COVID reinfections are back on the rise thanks to those pesky little fellows Omicron BA.4 and BA.5.
Now, we already knew there was a risk of reinfection when it comes to COVID. But now with these new variants there’s a bigger risk of reinfection. Great!
If you, like thousands of other Aussies, were visited by Ms Omicron over summer, chances are at least one of your friends has offered you the consolation prize of “at least you’re immune now!”
It may have been the one shred of hope you clung onto while sick in bed. But before you throw caution to the wind and start thinking you’re invincible after making it through the plague, there are a few things we need to get straight.
What do the new COVID variants mean for my chances of being reinfected?
The BA.4 and BA.5 strains of Omicron have become the dominant COVID strains in the UK, according to Chief Medical Officer Professor Paul Kelly.
They’re also becoming particularly prevalent in the east coast of Australia.
UNSW Associate Professor James Wood previously told the Sydney Morning Herald that these new variants could lead to a wave of COVID-19 cases.
“At present, it looks like this will drive a rise in infections similar to what we saw with the BA.2 wave,” he said.
In case you’re getting your BAs confused — highly understandable — the BA.2 wave happened in March for NSW.
These variants are really transmissible, which is why they’re a high risk for reinfection.
“We will see reinfections over the coming weeks and months unfortunately with that one,” Kelly told Sky News.
“But what we’re not seeing is a large increase in severe disease and that’s due to the vaccine protection, which can be boosted again… with third and fourth doses.”
How can I protect myself against reinfection?
The key to helping fight reinfection is getting boosted.
According to Kelly, Omicron variants “did escape that immune protection from both a previous dose [of another COVID variant] and from only two doses of vaccine”.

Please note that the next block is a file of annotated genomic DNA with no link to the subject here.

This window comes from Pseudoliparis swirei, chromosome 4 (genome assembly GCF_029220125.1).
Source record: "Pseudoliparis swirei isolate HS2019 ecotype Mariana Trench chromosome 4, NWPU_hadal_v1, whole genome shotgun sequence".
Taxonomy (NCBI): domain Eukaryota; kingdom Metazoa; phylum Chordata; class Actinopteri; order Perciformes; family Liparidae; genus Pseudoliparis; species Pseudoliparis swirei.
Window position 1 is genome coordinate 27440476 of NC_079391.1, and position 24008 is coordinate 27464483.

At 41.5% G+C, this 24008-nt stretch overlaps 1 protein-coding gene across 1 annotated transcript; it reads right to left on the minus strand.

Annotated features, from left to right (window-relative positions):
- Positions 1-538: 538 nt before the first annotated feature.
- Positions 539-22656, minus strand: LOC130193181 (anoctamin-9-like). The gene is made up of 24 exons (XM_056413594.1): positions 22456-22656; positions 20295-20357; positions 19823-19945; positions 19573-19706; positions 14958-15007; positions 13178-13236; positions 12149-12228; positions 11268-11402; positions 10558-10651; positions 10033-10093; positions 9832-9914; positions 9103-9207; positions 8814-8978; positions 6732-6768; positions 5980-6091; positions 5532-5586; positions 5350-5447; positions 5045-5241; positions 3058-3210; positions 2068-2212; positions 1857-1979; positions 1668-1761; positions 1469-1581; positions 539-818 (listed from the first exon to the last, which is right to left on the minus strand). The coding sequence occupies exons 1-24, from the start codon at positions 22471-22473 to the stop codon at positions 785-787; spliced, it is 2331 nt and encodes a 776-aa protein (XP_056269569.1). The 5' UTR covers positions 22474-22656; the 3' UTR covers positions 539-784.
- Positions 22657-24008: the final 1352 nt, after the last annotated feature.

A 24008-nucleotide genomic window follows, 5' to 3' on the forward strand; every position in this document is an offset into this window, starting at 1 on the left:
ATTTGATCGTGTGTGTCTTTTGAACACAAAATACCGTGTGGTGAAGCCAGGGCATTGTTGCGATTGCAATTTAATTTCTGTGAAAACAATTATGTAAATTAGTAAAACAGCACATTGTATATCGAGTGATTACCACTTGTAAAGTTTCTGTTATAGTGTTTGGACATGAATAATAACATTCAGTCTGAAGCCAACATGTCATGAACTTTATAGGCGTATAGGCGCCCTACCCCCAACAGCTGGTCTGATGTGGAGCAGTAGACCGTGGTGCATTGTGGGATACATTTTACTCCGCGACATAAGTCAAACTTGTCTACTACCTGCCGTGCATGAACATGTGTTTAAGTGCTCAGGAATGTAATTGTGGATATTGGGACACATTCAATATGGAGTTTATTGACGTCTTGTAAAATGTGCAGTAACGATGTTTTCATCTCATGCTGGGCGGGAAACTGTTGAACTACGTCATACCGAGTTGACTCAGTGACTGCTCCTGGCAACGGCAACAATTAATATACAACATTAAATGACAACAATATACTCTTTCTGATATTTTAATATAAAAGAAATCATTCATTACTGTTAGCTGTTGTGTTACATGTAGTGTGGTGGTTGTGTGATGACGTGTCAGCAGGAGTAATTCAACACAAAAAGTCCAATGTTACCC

The Department of Health’s most recent COVID vaccine rollout shows that only 70.4 per cent of the eligible population have had three or more vaccine doses.
Obviously there’s no guarantee against reinfection. But boosters are an excellent way of protecting yourself and the people around you.
While there might not be mask mandates in most places anymore, wearing one is still a great way of protecting yourself.
As well as COVID rates set to rise, we’re also having a really bad flu season ATM. Luckily you can easily get yourself a flu vaccine too. The joys of modern medicine!
I’ve just recovered from COVID, am I immune?
Short answer: no. But! Your immunity against the virus has been boosted for a little while.
Your immune system will be better at fighting the virus immediately after infection.
Like vaccines, an infection will help your body create antibodies that combat the virus.
But your cells have a memory, so to speak, which will start to forget how COVID looks and behaves over time.
How long does does this ‘boost’ last?
Well, it will vary from person to person..
One 2021 study of immunological memory found that about 95 per cent of participants retained immune memory at about six months after having COVID-19.
But a recent study from the University of North Carolina has found strong protection following infection could last three months or less, and this window would be much smaller for the unvaccinated.
NSW Health is more conservative still, saying people who have recovered from COVID-19 have “a low risk of getting it again in the 28 days after you are released as most people develop some immunity”.
Should I delay my booster if I’ve just had COVID?
The federal Department of Health says you should wait around three months from your last COVID infection to your next vaccine.
Basically, this is because it helps optimise the protection you get from vaccines.
“The gap between infection and vaccination is likely to lead to a better immune response and result in longer protection from reinfection,” it says.
If you’ve had COVID, there’s no need to delay your other vaccines though. So you can still grab a cheeky flu shot even if you’ve recently had COVID-19.
How likely am I to catch COVID twice?
The landscape regarding reinfection has changed pretty significantly because of Omicron.
Before the Omicron variants, several clinical studies published in 2021 found that the risk of repeat infection decreased by around 80 per cent within a year of the first infection.
It’s more likely you can be reinfected with COVID if it’s a different variant to your first infection too.
According to mathematical biologist Dr Deborah Cromer, it’s “definitely possible” to get Omicron twice.
“The immunity conferred from Omicron is not quite as high compared to previous variants,” she told the ABC in March.
We all know plenty of people who’ve had COVID now, and soon we’ll start knowing people who’ve had it twice. So please keep wearing your mask, monitoring symptoms, isolating when unwell and following all health advice.